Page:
With today’s digital marketing tools, every organization can be a media company.
Any business, nonprofit or government agency can now create and share useful information through a company website, a blog, and social media channels to attract and engage with supporters or stakeholders – all of this can be done without the filter of tradition newspapers, magazines and TV news programs.
But how do you create that content? How do you find the “news” in what you do?
A good place to start in figuring out if something is newsworthy is by asking the following questions:
Is it new?
The word news means exactly that – things which are new. If it happened today, it’s news. If it happened last month, well, it’s less newsy. What matters most is whether your readers and viewers know about it.
Is it unusual?
Things are happening all the time in your organization, but not all of them are newsworthy. The classic definition of news is this: “Dog bites man” is not news; “Man bites dog” is news. The “unusual” in your organization can be the hiring of a new employee, the launch of a new service, the announcement of a new grant or the release of new data.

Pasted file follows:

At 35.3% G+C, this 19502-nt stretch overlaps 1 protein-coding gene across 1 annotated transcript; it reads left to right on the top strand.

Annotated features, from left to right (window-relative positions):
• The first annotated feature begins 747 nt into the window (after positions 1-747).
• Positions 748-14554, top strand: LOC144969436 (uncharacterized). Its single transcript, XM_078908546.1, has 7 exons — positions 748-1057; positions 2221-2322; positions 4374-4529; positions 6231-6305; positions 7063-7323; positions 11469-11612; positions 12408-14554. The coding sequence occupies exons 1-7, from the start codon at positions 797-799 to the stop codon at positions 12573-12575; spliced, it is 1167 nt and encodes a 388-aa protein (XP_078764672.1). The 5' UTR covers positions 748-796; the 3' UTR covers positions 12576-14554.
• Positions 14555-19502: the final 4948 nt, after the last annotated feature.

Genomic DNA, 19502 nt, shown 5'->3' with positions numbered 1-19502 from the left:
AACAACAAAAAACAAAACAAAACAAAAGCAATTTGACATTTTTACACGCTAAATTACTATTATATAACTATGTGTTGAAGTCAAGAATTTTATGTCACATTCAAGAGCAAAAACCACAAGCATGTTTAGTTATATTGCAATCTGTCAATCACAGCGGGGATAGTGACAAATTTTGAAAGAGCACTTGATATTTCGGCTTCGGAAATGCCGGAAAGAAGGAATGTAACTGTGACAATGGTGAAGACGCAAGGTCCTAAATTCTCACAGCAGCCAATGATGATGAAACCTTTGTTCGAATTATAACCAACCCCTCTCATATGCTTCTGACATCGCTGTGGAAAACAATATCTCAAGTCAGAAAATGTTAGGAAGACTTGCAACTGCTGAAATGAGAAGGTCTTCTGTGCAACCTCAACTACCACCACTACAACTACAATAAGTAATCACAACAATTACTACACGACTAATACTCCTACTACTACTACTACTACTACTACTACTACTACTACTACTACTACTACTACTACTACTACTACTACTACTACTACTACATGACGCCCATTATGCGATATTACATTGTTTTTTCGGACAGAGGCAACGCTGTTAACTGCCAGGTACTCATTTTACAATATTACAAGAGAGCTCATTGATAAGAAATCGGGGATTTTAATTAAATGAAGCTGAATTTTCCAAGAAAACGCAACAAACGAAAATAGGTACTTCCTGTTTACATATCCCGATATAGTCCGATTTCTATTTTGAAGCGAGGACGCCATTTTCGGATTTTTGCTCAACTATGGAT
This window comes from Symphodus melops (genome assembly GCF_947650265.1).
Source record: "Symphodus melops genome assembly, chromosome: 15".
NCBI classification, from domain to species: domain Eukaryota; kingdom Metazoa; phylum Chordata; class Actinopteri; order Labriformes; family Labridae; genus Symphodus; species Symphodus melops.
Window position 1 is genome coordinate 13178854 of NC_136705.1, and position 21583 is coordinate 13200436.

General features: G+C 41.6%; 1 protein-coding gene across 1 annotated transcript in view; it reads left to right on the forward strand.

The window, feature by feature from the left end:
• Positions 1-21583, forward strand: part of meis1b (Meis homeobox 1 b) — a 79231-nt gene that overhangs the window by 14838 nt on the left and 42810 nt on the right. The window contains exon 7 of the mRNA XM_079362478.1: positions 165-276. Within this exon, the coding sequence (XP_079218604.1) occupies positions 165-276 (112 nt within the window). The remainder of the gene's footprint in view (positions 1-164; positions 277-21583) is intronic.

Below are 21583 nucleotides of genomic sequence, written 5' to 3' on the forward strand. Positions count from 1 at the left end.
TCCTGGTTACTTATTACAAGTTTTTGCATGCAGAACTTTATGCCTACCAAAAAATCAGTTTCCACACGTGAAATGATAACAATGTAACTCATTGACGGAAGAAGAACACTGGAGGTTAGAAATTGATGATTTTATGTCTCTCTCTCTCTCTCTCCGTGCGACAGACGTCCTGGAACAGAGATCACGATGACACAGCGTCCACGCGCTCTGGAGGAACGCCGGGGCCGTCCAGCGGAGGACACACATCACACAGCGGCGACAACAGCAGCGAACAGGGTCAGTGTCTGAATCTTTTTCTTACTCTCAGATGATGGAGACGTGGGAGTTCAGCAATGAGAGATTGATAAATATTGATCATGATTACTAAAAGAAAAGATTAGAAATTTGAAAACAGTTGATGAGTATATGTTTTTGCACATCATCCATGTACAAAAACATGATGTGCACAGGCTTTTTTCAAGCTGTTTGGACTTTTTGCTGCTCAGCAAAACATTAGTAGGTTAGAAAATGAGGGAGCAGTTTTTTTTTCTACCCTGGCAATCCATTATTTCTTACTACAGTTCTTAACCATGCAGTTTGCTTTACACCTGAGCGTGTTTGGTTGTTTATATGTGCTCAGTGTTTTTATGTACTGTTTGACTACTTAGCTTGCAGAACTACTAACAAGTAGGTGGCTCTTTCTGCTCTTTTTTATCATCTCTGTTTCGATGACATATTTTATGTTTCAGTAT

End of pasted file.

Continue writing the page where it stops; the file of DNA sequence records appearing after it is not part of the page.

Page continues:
Is it significant?
In other words, who will care about your news? What does the hiring of a new employee mean for your organization – or for your community in general? If the answer is, because of this new hire, you are producing a highly valuable service or product that is improving, changing or saving lives, then yes, it’s newsworthy. The news story shouldn’t be self-serving. Before you post anything, ask yourself: will someone truly care about this?
Remember this: your news doesn’t have to be for the general public. You aren’t a newspaper with a wide range of readers. Prepare your news for the people interested in your organization and your cause but be sure your content passes the newsworthy test described above.